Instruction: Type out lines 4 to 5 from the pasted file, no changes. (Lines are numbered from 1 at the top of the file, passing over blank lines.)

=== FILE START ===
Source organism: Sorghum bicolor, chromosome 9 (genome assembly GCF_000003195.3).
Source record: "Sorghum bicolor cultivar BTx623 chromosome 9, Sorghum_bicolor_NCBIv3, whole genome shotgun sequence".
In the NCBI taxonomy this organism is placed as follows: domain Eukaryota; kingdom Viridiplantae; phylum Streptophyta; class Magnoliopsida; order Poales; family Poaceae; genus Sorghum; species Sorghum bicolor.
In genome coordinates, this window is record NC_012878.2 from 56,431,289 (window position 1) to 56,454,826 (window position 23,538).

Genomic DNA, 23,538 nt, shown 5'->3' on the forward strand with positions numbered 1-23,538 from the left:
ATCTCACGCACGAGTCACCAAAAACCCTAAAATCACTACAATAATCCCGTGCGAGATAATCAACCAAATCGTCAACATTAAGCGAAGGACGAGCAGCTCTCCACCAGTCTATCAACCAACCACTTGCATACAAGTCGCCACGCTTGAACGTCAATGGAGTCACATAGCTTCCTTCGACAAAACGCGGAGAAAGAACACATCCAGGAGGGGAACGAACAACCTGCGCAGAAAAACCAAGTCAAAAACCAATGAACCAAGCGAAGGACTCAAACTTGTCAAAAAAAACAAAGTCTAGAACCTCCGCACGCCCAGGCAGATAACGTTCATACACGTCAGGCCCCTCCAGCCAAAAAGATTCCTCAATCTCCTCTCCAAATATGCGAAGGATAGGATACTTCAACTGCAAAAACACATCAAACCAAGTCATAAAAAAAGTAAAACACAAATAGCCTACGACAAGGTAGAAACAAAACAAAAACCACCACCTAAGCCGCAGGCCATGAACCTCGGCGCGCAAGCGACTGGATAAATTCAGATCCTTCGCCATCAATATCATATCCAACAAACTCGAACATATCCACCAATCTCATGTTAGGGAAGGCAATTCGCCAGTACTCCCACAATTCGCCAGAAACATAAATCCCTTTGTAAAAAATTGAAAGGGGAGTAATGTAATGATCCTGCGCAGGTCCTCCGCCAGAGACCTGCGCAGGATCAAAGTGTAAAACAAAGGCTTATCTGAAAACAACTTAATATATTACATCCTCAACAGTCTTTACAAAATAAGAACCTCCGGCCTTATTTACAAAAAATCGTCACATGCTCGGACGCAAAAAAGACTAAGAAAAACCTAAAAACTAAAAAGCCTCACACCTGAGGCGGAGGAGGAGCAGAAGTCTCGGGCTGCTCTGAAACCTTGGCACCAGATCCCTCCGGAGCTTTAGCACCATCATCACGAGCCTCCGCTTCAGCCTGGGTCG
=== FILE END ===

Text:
In genome coordinates, this window is record NC_012878.2 from 56,431,289 (window position 1) to 56,454,826 (window position 23,538).

Genomic DNA, 23,538 nt, shown 5'->3' on the forward strand with positions numbered 1-23,538 from the left: